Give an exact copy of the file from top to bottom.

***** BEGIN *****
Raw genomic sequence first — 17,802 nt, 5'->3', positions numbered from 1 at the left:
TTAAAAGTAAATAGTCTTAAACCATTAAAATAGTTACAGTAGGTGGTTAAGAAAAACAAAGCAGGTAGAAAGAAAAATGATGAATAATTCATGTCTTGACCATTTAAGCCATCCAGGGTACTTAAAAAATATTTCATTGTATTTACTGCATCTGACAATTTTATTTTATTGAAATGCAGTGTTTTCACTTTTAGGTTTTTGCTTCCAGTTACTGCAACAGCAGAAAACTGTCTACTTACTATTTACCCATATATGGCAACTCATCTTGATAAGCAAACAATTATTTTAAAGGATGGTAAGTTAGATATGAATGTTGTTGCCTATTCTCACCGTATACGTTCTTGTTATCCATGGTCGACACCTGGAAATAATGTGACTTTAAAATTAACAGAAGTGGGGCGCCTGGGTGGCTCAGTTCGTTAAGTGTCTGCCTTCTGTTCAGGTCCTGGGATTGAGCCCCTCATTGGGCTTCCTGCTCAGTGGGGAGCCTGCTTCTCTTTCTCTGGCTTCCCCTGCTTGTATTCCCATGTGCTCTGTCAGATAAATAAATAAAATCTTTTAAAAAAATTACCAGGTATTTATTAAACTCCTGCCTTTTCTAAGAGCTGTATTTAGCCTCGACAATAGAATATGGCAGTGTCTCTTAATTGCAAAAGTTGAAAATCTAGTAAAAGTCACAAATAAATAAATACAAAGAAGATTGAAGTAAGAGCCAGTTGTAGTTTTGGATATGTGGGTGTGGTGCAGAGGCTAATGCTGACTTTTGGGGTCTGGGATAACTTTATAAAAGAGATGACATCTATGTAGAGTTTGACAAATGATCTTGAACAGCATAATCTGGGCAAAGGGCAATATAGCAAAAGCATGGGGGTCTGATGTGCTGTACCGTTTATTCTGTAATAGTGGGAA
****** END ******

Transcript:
Raw genomic sequence first — 17,802 nt, 5'->3', positions numbered from 1 at the left:
TTAAAAGTAAATAGTCTTAAACCATTAAAATAGTTACAGTAGGTGGTTAAGAAAAACAAAGCAGGTAGAAAGAAAAATGATGAATAATTCATGTCTTGACCATTTAAGCCATCCAGGGTACTTAAAAAATATTTCATTGTATTTACTGCATCTGACAATTTTATTTTATTGAAATGCAGTGTTTTCACTTTTAGGTTTTTGCTTCCAGTTACTGCAACAGCAGAAAACTGTCTACTTACTATTTACCCATATATGGCAACTCATCTTGATAAGCAAACAATTATTTTAAAGGATGGTAAGTTAGATATGAATGTTGTTGCCTATTCTCACCGTATACGTTCTTGTTATCCATGGTCGACACCTGGAAATAATGTGACTTTAAAATTAACAGAAGTGGGGCGCCTGGGTGGCTCAGTTCGTTAAGTGTCTGCCTTCTGTTCAGGTCCTGGGATTGAGCCCCTCATTGGGCTTCCTGCTCAGTGGGGAGCCTGCTTCTCTTTCTCTGGCTTCCCCTGCTTGTATTCCCATGTGCTCTGTCAGATAAATAAATAAAATCTTTTAAAAAAATTACCAGGTATTTATTAAACTCCTGCCTTTTCTAAGAGCTGTATTTAGCCTCGACAATAGAATATGGCAGTGTCTCTTAATTGCAAAAGTTGAAAATCTAGTAAAAGTCACAAATAAATAAATACAAAGAAGATTGAAGTAAGAGCCAGTTGTAGTTTTGGATATGTGGGTGTGGTGCAGAGGCTAATGCTGACTTTTGGGGTCTGGGATAACTTTATAAAAGAGATGACATCTATGTAGAGTTTGACAAATGATCTTGAACAGCATAATCTGGGCAAAGGGCAATATAGCAAAAGCATGGGGGTCTGATGTGCTGTACCGTTTATTCTGTAATAGTGGGAA